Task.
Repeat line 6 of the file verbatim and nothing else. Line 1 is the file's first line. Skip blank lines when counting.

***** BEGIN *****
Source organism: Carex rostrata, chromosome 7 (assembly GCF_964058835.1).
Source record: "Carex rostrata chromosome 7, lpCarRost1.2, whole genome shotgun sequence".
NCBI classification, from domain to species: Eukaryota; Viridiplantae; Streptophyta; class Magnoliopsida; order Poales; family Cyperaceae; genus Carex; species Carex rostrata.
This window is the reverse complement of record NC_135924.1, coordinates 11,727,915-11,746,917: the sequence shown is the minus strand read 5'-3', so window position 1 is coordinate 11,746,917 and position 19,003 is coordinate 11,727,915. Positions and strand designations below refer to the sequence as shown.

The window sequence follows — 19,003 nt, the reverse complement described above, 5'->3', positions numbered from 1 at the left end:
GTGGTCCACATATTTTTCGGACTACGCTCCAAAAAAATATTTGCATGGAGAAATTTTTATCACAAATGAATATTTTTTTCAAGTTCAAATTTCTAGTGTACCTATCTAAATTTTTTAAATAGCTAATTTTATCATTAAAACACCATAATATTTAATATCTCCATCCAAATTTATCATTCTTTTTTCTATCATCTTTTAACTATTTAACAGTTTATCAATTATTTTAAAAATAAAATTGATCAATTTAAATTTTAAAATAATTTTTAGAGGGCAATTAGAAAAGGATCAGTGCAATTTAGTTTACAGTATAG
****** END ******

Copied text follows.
GTGGTCCACATATTTTTCGGACTACGCTCCAAAAAAATATTTGCATGGAGAAATTTTTATCACAAATGAATATTTTTTTCAAGTTCAAATTTCTAGTGTACCTATCTAAATTTTTTAAATAGCTAATTTTATCATTAAAACACCATAATATTTAATATCTCCATCCAAATTTATCATTCTTTTTTCTATCATCTTTTAACTATTTAACAGTTTATCAATTATTTTAAAAATAAAATTGATCAATTTAAATTTTAAAATAATTTTTAGAGGGCAATTAGAAAAGGATCAGTGCAATTTAGTTTACAGTATAG